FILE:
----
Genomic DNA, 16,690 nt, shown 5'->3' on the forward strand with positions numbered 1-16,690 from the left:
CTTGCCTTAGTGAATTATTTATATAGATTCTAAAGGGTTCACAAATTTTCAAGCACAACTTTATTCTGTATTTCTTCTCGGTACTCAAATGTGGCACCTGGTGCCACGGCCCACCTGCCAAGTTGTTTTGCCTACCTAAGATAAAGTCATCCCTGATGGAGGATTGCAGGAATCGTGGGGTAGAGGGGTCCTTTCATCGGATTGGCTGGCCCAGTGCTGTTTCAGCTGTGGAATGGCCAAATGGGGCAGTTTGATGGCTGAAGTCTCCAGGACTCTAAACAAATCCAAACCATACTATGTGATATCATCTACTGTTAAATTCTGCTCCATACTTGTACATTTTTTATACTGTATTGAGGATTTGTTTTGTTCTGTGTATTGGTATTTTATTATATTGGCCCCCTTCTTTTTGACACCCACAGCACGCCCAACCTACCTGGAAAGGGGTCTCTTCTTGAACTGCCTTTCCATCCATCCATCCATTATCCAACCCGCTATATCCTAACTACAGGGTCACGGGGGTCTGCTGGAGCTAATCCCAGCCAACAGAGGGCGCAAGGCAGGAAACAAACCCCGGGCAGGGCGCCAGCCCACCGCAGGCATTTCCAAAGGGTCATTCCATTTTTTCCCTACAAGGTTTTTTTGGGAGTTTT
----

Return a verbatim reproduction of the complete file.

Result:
Genomic DNA, 16,690 nt, shown 5'->3' on the forward strand with positions numbered 1-16,690 from the left:
CTTGCCTTAGTGAATTATTTATATAGATTCTAAAGGGTTCACAAATTTTCAAGCACAACTTTATTCTGTATTTCTTCTCGGTACTCAAATGTGGCACCTGGTGCCACGGCCCACCTGCCAAGTTGTTTTGCCTACCTAAGATAAAGTCATCCCTGATGGAGGATTGCAGGAATCGTGGGGTAGAGGGGTCCTTTCATCGGATTGGCTGGCCCAGTGCTGTTTCAGCTGTGGAATGGCCAAATGGGGCAGTTTGATGGCTGAAGTCTCCAGGACTCTAAACAAATCCAAACCATACTATGTGATATCATCTACTGTTAAATTCTGCTCCATACTTGTACATTTTTTATACTGTATTGAGGATTTGTTTTGTTCTGTGTATTGGTATTTTATTATATTGGCCCCCTTCTTTTTGACACCCACAGCACGCCCAACCTACCTGGAAAGGGGTCTCTTCTTGAACTGCCTTTCCATCCATCCATCCATTATCCAACCCGCTATATCCTAACTACAGGGTCACGGGGGTCTGCTGGAGCTAATCCCAGCCAACAGAGGGCGCAAGGCAGGAAACAAACCCCGGGCAGGGCGCCAGCCCACCGCAGGCATTTCCAAAGGGTCATTCCATTTTTTCCCTACAAGGTTTTTTTGGGAGTTTT